Easter Sermon from The Most Rev. Michael B. Curry
The Rt. Reverend Barbara Harris was the first woman ordained and consecrated a bishop in The Episcopal Church and in the Anglican Communion. In her memoir, entitled Hallelujah, Anyhow!, [she] quotes an old Gospel hymn that says it this way:
Never let your troubles get you down
When your troubles come your way
Hold your hands up high and say
When I get to Heaven, I want to meet one person, and her name is Mary Magdalene. Because if ever there was another Hallelujah, Anyhow sister, it was Mary Magdalene. And her life, and her example, tells us what it means to follow in the way of Jesus, in the Way of Love.
Mary Magdalene showed up when others would not. Mary Magdalene spoke up when others remained silent. Mary Magdalene stood up when others sat down.
John’s Gospel tells us that when many of the disciples fled and abandoned Jesus, Mary Magdalene stood by him at the cross. Hallelujah, Anyhow.
Against the odds, swimming against the current, Mary Magdalene was there.
John’s Gospel says in the 20th chapter, early in the morning, while it was still dark, Mary Magdalene and some of the other women went to the tomb. Hallelujah, Anyhow.
They went to the tomb when it didn’t make any sense. They went to the tomb when the evidence was against them. Jesus was dead. They knew that. The power of the Empire had crushed the hope of love. They knew that. And they got up in the morning and went to the tomb anyhow. Hallelujah, Anyhow.
But more than that, John’s Gospel says it was dark. It was dark. That’s not just the time of day in John’s Gospel. The darkness in John is the domain of evil. In John’s Gospel when Judas leaves the Last Supper to betray Jesus, John inserts a parenthetical remark. When Judas leaves to betray him, John says, “And it was night.” The darkness is the domain of wrong, of hatred, of bigotry, of violence, the domain of sin and death and horror.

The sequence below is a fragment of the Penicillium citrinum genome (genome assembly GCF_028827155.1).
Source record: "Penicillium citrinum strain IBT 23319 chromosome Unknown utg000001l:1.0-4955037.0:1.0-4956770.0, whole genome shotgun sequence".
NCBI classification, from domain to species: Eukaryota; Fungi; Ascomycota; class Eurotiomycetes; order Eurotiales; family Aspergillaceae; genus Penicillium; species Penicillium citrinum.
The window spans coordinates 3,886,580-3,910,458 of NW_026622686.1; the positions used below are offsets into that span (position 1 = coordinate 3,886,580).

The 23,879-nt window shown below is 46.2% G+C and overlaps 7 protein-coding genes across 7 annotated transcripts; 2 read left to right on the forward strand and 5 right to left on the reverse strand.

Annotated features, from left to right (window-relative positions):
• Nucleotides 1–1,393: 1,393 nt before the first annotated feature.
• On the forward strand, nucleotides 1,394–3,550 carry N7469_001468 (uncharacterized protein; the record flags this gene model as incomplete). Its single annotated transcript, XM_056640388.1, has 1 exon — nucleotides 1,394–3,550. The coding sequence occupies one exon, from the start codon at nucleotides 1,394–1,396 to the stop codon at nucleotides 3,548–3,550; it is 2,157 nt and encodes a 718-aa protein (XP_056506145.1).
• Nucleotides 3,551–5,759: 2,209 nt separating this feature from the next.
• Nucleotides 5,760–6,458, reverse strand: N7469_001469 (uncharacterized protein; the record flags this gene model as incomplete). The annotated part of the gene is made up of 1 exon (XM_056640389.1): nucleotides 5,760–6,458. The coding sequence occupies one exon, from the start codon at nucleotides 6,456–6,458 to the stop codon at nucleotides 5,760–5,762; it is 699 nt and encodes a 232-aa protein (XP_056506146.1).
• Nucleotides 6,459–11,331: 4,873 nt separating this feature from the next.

And early in the morning while it was still dark, Mary Magdalene went to the tomb, Hallelujah, Anyhow.
The truth is, she didn’t know that Jesus was alive. She was just doing what love does. Caring for her beloved, her Savior, her friend, in his time of death, to give him the last rites of burial. And when she got to the tomb, and the other women with them, they eventually discovered that Jesus was alive, and in the silence of the night, in the moments of despair, in the moments of the worst darkness, God had done something incredible. God had raised Jesus from the dead.
The truth is, nobody saw Jesus rise from the dead, because God had done it secretly and quietly, when nobody was looking.
When I was in high school, I learned a poem composed by James Russell Lowell. He wrote it in the 19th century, in one of the darkest periods in American history, when this country was torn asunder by the existence of chattel slavery in our midst. In this great land of freedom, there were slaves being held in bondage. And this nation literally went to war, tearing itself apart, trying to find the way to do what was right. And James Russell Lowell wrote, in the midst of this darkness, in this dark hour:
Though the cause of evil prosper, yet ‘tis truth alone and strong . . .
Though her portion be a scaffold, and upon the throne be wrong
Yet that scaffold sways the future, and behind the dim unknown
Standeth God within the shadow, keeping watch above his own
Christ is risen
The Lord is risen, indeed.
God love you, God bless you, and may God hold us all in those almighty hands of love.
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